|When connecting to the MySQL screens in DirectAdmin, if this error appears, that would indicated that the "da_admin" user has not been setup correctly. To resolve this do the following.|
Desired root password:
Desired da_admin password:
1) Make sure the root mysql password works. If you know it, skip to 2). The mysql root password can be found in the /usr/local/directadmin/scripts/setup.txt if it has not been deleted. It's under the header "mysql=". If it cannot be found, then mysqld will have to be restarted with the --skip-grant-tables option.
For MySQL 5.7 and higher on CentOS/RHEL and Debian/Ubuntu please use:
systemctl stop mysqld
service mysqld stop
mysql mysql -e "UPDATE mysql.user SET authentication_string=PASSWORD('rootpass') WHERE user='root'; FLUSH PRIVILEGES;"For all the other versions of MySQL/MariaDB:
mysql mysql -e "UPDATE mysql.user SET password=PASSWORD('rootpass') WHERE user='root'; FLUSH PRIVILEGES;"That will reset the root password for you. That will reset the root password for you.
For MySQL 5.7 and higheron CentOS/RHEL and Debian/Ubuntu please type the following to unset "--skip-grant-tables" option for the service:
systemctl unset-environment MYSQLD_OPTS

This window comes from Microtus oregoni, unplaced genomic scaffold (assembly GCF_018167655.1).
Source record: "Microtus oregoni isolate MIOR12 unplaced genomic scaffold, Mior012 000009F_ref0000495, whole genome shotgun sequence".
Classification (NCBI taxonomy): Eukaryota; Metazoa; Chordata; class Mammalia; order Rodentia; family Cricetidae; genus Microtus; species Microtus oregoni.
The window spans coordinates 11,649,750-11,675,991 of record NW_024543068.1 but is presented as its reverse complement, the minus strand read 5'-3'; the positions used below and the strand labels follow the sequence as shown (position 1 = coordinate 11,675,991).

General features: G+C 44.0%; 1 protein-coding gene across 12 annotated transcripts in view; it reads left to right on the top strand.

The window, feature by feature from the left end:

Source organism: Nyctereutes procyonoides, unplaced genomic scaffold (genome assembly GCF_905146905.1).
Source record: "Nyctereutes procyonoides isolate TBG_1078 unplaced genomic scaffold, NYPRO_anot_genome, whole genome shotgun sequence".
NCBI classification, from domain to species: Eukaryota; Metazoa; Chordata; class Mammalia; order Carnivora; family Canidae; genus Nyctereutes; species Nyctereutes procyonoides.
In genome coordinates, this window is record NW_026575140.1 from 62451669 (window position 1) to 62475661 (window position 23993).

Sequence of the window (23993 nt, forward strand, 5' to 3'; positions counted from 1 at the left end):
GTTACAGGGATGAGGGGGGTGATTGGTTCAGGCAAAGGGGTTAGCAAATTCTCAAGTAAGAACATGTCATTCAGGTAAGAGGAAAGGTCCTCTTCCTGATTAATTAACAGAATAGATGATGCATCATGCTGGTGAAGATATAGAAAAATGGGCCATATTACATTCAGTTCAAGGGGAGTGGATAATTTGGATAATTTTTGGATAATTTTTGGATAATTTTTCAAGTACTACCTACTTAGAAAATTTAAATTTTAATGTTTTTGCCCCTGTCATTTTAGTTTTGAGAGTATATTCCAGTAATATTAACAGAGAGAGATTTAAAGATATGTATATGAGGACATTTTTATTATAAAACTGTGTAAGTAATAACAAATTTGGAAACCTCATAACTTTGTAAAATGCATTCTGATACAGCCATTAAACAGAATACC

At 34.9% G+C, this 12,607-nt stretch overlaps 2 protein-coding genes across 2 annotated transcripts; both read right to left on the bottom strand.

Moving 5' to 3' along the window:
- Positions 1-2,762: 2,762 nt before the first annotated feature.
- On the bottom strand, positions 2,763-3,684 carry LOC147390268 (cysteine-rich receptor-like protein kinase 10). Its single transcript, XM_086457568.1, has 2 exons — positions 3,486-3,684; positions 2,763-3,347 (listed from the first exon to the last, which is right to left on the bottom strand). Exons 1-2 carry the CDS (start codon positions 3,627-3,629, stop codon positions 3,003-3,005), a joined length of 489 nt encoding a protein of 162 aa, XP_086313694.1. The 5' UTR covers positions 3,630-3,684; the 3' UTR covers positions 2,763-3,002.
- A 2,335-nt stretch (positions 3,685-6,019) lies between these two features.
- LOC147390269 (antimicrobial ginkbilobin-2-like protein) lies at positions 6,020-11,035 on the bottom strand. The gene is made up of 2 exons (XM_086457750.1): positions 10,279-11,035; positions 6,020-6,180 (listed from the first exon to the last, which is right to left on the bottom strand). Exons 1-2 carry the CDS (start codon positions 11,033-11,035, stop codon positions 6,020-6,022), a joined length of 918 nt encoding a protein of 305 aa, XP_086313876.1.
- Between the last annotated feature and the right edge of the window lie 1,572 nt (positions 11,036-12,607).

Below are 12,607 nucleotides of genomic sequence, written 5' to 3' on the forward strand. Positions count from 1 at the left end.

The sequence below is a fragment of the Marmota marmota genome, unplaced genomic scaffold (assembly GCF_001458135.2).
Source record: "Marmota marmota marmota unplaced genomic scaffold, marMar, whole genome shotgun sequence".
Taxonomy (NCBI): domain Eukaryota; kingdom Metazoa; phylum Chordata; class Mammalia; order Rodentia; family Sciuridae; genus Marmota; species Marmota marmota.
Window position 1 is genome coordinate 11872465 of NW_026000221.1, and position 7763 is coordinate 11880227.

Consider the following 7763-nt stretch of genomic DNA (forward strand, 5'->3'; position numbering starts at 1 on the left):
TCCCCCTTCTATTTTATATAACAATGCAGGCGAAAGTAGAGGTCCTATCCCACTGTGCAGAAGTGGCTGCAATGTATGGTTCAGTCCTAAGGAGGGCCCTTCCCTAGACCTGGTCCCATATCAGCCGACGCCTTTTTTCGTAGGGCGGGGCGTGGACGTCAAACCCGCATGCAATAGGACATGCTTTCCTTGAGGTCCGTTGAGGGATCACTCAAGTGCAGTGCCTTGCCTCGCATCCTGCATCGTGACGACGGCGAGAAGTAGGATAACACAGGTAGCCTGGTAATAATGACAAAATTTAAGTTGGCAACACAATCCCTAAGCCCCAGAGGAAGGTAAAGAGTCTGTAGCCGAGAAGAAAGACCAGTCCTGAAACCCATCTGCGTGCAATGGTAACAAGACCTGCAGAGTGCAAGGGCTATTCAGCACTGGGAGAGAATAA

killall -9 mysqld_safe
2) Once the root mysql password is set and known, then you can begin the process of resetting the da_admin mysql user. Type:
mysql -uroot -pThen press enter. You'll be asked for the password. Once in mysql, type:
GRANT ALL PRIVILEGES ON *.* TO da_admin@localhost IDENTIFIED BY 'daadminpass' WITH GRANT OPTION;
3) Now we need to make sure it's setup correctly for DA to use. Edit /usr/local/directadmin/conf/mysql.conf and set
4) Test it out in DirectAdmin.
Some system have a /root/.my.cnf file with a preset password. This will override the value set in DA. If you're getting a similar error during backups or restores, try deleting or renaming your /root/.my.cnf so that it doesn't conflict.
|Where is my my.cnf?|
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